The Philippines’ foreign policy reorientation is prompting questions of whether the winds have changed direction, and how this change will impact the United States and member nations of the Association of Southeast Asian Nations (ASEAN). So far, the impact of Duterte’s foreign policy adjustments on the regional situation remains unclear. It remains to be seen just how much of an adjustment there is, and this will take time. It may be said, however, that the biggest impact has been on the relationship between Manila and Washington, which have been formal allies for 65 years, and have a close relationship going back much further into the intertwined histories of the two countries. These ties have been called into question.
In the past, the Philippines has been referred to as America’s “little brown brother” in the Asia-Pacific; heavily dependent on the United States, especially in the security realm The United States is also the Philippines’ leading foreign direct investor and thirdlargest trade partner. Now, however, with the statement on independent relations with the United States,
this close, historical relationship is at risk of being seriously damaged, even though president Duterte has claimed that his separation from Washington does not mean ending the Philippines’ ties with the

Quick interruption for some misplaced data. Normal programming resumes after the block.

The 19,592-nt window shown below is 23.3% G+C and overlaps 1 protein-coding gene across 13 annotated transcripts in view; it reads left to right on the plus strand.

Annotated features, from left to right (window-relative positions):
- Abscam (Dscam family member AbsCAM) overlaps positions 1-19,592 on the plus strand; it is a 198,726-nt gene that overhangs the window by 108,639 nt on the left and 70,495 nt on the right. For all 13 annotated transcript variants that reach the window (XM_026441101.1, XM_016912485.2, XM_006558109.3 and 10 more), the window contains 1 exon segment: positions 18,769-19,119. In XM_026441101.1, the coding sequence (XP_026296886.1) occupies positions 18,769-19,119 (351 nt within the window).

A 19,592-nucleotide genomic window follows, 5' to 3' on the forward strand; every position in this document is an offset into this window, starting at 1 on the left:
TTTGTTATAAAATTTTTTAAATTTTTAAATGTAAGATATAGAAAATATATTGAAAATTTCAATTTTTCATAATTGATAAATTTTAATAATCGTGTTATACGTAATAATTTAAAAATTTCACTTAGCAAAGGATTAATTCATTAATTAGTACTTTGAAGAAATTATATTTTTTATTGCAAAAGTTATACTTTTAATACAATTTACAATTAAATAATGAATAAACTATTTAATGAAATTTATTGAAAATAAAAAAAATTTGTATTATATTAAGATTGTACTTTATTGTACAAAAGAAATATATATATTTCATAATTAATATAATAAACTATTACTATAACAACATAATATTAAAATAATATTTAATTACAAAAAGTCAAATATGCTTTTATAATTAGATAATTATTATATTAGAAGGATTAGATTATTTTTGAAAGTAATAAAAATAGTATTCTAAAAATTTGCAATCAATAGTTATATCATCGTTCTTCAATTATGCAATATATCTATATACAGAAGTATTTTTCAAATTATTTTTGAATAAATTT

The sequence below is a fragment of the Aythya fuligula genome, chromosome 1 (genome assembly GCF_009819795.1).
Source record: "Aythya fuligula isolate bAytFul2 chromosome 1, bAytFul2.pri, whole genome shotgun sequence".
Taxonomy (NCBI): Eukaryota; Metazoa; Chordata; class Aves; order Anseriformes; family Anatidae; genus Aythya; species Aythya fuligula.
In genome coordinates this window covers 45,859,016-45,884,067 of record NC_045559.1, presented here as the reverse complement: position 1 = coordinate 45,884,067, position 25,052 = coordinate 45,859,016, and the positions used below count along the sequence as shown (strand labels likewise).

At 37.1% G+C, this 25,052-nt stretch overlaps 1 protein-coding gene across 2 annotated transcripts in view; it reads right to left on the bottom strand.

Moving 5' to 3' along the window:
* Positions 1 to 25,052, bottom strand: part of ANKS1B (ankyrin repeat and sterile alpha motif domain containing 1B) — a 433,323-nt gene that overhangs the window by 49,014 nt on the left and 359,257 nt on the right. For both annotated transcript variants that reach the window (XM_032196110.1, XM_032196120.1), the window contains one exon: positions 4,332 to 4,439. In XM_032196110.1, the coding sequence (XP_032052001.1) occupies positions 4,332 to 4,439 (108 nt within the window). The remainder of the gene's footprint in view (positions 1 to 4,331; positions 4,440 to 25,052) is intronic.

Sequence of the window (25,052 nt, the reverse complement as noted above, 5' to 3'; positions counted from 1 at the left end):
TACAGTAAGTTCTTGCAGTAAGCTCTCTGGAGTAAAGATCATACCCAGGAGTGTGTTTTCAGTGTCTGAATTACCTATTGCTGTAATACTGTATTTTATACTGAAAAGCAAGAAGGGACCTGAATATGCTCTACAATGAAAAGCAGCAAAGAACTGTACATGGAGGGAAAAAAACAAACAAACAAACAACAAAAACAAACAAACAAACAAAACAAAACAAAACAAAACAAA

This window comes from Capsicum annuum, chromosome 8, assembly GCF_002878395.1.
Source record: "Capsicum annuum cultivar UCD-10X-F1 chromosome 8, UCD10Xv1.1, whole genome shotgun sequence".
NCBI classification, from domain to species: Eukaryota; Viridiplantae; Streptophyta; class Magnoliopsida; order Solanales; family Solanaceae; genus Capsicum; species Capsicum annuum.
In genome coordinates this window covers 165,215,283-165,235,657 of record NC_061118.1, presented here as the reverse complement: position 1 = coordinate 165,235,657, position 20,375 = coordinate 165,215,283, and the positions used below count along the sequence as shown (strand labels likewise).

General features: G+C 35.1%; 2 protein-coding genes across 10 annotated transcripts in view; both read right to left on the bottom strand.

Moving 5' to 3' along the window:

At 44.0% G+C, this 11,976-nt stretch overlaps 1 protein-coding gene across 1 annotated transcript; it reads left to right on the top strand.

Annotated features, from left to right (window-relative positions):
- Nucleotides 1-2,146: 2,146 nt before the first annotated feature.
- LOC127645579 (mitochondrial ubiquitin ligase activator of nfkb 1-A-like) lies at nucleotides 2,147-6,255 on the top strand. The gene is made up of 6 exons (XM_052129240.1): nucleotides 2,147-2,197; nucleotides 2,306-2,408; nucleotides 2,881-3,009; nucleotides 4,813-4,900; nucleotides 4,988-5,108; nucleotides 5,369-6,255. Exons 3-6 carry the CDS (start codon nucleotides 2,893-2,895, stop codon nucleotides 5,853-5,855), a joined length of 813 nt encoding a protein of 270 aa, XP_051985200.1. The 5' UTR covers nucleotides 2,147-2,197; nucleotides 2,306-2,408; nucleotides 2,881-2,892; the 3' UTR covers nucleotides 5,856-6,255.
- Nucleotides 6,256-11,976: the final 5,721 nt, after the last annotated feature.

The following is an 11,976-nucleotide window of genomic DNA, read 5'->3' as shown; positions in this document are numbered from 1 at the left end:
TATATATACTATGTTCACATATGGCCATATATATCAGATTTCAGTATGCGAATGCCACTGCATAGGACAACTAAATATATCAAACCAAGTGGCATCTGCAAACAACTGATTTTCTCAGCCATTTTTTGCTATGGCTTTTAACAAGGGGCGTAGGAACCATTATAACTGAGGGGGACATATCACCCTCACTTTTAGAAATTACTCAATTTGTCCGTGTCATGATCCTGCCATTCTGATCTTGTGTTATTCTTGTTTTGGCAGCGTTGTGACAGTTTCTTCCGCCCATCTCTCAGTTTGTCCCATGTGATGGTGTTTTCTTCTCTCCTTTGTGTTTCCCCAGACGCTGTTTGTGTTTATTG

United States. Nevertheless, from what has occurred in the past few months, one can see that the US pivot to Asia is facing great challenges, as the Philippines was designated as one of the key pillars of the policy, and it is slated to play a central role in the new USled Southeast Asia Maritime Security Initiative. With the Philippines distancing itself from Washington, this has caused embarrassment for the United States, which has responded by reducing its influence in the Philippines. It was announced that Washington would scrap a major aid package to the nation, osten-
“Manila’s foreign policy adjustments are exacerbating uncertainty in relations between ASEAN, the United States, and China.”
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photo: US DOD
Marines conduct training while underway aboard the aircraft carrier USS Truman.
sibly over human rights concerns about Duterte’s use of extrajudicial killings of suspected drug traffickers.
Moreover, Manila’s foreign policy adjustments are exacerbating uncertainty in relations between ASEAN, the United States, and China. At the same time, they are increasing the complexity of efforts by 10 Southeast Asian nations to arrive at a united stance on regional issues, including the South China Sea disputes. As China comes increasingly close to ASEAN member states, these relations will no doubt have an impact on China’s approach to the South China Sea issues, making it hard for ASEAN to reach a consensus. This is especially true as the group celebrates its 50th anniversary next year, with the Philippines serving as ASEAN chair. This means that in 2017, ASEAN is going to be much closer in Beijing’s orbit than that of Washington, and Washington will have to consider what to do in the long term. This will be detrimental to ASEAN, because the group wants to maintain a balance between the two powers, and not